The next scene, with Lord John and Jamie playing chess and drinking Jamie's homemade whisky, is based on a scene from the beginning of DRUMS chapter 26, "Plague and Pestilence". I like the pottery mugs they're drinking from very much.

It's been a long time since we've seen Jamie relaxed enough to burst out laughing, but he does that here, and it's good to see it.

The bit where John asks, "Do you feel yourself content?" and Jamie's response, comes straight from the book, with the words only slightly rearranged. It's such a pleasure to see them actually using the original dialogue!

The next morning, as Lord John and William prepare to leave, John really doesn't look at all well, and Claire has no trouble diagnosing the measles.

"I'll take the lad for a tour," Jamie says with forced cheerfulness. "Show him Fraser's Ridge." The fact that John barely reacts is a good indication of just how ill he is.

The scene with William refusing to mount his horse, and Jamie's reaction, are (once again) taken straight from the book, from DRUMS chapter 27, "Trout Fishing in America".

Jamie, telling William about the Cherokee: "They can be fierce, when provoked." Yes, indeed, as we saw with the flaming arrows in Episode 405, "Savages".

That view of the Ridge is as spectacular as always. Note how it's changing, subtly, with the seasons. It looks to me like November, with a thick layer of dead leaves underfoot and the brilliant autumn color mostly gone from the mountains.

Meanwhile, back at the cabin, Claire and Lord John finally have time for a private conversation. Most of the dialogue in this scene is taken verbatim from DRUMS chapter 28, "Heated Conversation".

"You cannot be at all a comfortable woman to live with." I laughed at that. So true!

"You shouldn't presume to know what I think." (Ha! Says the woman with a glass face. <g>)
"You're envious of the time Jamie and I shared together and with William." (See? It's not difficult at all to guess what she's thinking.)

As Claire tells Lord John about Brianna, I thought (not for the first time, by any means) that I am really, really looking forward to seeing Bree and Lord John interacting! Eventually.

"We were robbed of the opportunity to raise her together, because of Culloden." Good way to put it.

"If [William] did learn he's been lied to his entire life, he'd be devastated--" Yes, indeed, as we saw in great detail in WRITTEN IN MY OWN HEART'S BLOOD. "--so I can't for the life of me understand your motivation for coming here."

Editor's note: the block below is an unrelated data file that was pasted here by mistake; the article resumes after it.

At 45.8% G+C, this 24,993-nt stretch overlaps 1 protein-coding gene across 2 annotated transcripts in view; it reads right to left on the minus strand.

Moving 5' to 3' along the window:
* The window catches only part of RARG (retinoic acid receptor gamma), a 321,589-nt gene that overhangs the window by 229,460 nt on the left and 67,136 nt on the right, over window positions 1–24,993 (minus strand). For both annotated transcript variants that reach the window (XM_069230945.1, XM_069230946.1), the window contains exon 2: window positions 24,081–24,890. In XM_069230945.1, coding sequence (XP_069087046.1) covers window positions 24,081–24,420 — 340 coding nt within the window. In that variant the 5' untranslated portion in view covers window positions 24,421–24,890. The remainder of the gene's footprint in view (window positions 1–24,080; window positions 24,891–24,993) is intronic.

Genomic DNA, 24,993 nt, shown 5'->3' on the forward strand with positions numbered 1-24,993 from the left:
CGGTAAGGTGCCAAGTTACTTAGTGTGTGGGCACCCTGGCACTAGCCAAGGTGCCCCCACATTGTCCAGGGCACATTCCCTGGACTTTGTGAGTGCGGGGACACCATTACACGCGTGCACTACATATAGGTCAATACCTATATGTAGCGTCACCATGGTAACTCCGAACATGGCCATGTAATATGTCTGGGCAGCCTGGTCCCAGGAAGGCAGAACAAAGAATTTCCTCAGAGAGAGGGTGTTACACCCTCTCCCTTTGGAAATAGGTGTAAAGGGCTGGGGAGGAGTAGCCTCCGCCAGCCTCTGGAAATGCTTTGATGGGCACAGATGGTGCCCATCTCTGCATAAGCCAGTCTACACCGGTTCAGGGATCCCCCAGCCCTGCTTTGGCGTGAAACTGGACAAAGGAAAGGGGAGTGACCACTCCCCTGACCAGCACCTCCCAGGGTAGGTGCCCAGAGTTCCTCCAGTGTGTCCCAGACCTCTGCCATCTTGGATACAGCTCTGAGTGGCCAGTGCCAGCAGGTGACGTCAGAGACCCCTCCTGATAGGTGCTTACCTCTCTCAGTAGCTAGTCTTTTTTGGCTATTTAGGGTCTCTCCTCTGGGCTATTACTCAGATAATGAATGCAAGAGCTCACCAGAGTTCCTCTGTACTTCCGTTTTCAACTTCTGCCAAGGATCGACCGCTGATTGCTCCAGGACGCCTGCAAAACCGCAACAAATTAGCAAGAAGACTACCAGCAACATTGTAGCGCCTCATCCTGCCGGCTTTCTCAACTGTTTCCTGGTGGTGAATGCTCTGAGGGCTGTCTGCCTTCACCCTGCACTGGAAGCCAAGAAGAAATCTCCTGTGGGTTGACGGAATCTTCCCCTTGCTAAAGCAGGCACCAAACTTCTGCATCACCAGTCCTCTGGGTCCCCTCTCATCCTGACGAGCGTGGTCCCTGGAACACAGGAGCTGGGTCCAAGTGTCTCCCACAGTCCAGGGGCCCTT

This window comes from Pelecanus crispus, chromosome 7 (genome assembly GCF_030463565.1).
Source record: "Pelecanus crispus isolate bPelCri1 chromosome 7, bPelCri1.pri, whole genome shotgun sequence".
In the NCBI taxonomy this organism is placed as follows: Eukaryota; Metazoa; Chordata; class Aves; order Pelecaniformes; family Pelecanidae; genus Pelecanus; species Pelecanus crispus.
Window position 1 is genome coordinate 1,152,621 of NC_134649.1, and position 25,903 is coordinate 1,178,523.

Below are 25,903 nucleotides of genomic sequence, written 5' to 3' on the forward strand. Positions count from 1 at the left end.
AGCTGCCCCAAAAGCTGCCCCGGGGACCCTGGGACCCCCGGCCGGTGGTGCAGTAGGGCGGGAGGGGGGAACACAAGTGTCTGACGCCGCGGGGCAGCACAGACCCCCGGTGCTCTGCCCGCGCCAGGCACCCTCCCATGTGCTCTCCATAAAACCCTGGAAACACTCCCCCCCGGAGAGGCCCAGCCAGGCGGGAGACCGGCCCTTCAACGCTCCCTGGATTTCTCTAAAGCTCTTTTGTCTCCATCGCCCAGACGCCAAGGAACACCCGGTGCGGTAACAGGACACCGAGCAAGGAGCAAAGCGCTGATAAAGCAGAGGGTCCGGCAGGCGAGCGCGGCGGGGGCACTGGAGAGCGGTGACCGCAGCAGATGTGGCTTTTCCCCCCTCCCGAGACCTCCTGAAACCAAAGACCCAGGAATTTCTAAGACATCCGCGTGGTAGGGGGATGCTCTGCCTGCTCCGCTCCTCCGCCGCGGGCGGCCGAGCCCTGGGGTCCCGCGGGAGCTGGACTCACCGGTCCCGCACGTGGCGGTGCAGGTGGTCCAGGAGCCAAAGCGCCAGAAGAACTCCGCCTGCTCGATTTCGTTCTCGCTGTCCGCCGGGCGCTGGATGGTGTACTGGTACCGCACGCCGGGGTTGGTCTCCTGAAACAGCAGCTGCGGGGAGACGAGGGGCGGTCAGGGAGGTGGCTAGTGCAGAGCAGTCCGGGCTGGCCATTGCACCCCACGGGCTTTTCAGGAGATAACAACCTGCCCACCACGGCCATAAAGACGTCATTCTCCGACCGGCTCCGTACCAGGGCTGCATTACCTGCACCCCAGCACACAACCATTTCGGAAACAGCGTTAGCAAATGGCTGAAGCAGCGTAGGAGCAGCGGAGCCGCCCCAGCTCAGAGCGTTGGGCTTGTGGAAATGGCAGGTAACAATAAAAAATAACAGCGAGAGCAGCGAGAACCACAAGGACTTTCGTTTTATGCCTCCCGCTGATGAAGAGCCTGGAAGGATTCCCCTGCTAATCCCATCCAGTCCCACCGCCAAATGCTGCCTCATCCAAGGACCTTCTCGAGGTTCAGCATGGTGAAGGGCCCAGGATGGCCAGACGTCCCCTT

Good question. <g> I like the way Claire stays calm and under tight control through this whole conversation. It certainly can't have been easy for her.

"I don't believe I've ever met anyone so devastatingly straightforward, male or female."  This whole exchange, again, comes straight from the book. I love it!

Meanwhile, Jamie and William are fishing, or trying to. William's not having much luck. And then, much to my surprise, Jamie demonstrates how to "tickle" a fish, in much the same way that he once showed Claire, soon after they were married:
One finger bent slowly, so slowly it was hard to see the movement. I could tell it moved only by its changing position, relative to the other fingers. Another finger, slowly bent. And after a long, long moment, another.

I scarcely dared breathe, and my heart beat against the cold rock with a rhythm faster than the breathing of the fish. Sluggishly the fingers bent back, lying open, one by one, and the slow hypnotic wave began again, one finger, one finger, one finger more, the movement a smooth ripple like the edge of a fish’s fin.

[....]

An inch more would bring the flapping gill-covers right over the treacherous beckoning fingers. I found that I was gripping the rock with both hands, pressing my cheek hard against the granite, as though I could make myself still more inconspicuous.

There was a sudden explosion of motion. Everything happened so fast I couldn’t see what actually did take place. There was a heavy splatter of water that sluiced across the rock an inch from my face, and a flurry of plaid as Jamie rolled across the rock above me, and a heavy splat as the fish’s body sailed through the air and struck the leaf-strewn bank.

(From OUTLANDER by Diana Gabaldon, chapter 16, "One Fine Day". Copyright© 1991 by Diana Gabaldon. All rights reserved.)
Next, William tries his hand at stag-hunting. You can see from the snow on the ground that they've moved higher up into the mountains. Despite his youth, William is a surprisingly good shot with a rifle.

The gralloch scene was good, but it would have been even better if they'd included the Gaelic prayer Jamie always recites when he does that.

Later, eating their kill, Jamie makes an offhand comment about something his da used to say, and immediately he can see he's upset the boy. This, too, is pretty close to the scene in the book. I loved the bit where Jamie covers William gently with a blanket. Such a bittersweet moment, when you realize that he never got to tuck either of his children into bed when they were small, not even once.